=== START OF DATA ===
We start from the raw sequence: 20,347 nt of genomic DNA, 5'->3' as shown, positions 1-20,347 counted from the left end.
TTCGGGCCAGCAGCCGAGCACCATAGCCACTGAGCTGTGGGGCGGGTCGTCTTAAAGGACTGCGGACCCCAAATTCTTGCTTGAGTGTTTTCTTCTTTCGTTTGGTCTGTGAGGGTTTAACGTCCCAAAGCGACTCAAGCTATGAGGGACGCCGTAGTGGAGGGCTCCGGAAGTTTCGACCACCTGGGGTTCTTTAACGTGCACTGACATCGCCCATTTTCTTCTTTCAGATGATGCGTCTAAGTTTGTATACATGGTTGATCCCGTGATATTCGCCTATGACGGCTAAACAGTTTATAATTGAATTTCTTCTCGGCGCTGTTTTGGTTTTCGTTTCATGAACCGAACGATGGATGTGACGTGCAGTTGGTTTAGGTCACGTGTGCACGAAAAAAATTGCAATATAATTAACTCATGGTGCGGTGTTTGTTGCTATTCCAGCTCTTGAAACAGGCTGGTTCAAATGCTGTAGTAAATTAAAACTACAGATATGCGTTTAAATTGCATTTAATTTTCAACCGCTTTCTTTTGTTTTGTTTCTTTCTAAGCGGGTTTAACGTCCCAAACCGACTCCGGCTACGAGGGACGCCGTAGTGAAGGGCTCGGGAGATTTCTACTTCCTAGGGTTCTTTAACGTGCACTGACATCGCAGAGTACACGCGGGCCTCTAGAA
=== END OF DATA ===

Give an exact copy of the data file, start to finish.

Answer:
We start from the raw sequence: 20,347 nt of genomic DNA, 5'->3' as shown, positions 1-20,347 counted from the left end.
TTCGGGCCAGCAGCCGAGCACCATAGCCACTGAGCTGTGGGGCGGGTCGTCTTAAAGGACTGCGGACCCCAAATTCTTGCTTGAGTGTTTTCTTCTTTCGTTTGGTCTGTGAGGGTTTAACGTCCCAAAGCGACTCAAGCTATGAGGGACGCCGTAGTGGAGGGCTCCGGAAGTTTCGACCACCTGGGGTTCTTTAACGTGCACTGACATCGCCCATTTTCTTCTTTCAGATGATGCGTCTAAGTTTGTATACATGGTTGATCCCGTGATATTCGCCTATGACGGCTAAACAGTTTATAATTGAATTTCTTCTCGGCGCTGTTTTGGTTTTCGTTTCATGAACCGAACGATGGATGTGACGTGCAGTTGGTTTAGGTCACGTGTGCACGAAAAAAATTGCAATATAATTAACTCATGGTGCGGTGTTTGTTGCTATTCCAGCTCTTGAAACAGGCTGGTTCAAATGCTGTAGTAAATTAAAACTACAGATATGCGTTTAAATTGCATTTAATTTTCAACCGCTTTCTTTTGTTTTGTTTCTTTCTAAGCGGGTTTAACGTCCCAAACCGACTCCGGCTACGAGGGACGCCGTAGTGAAGGGCTCGGGAGATTTCTACTTCCTAGGGTTCTTTAACGTGCACTGACATCGCAGAGTACACGCGGGCCTCTAGAA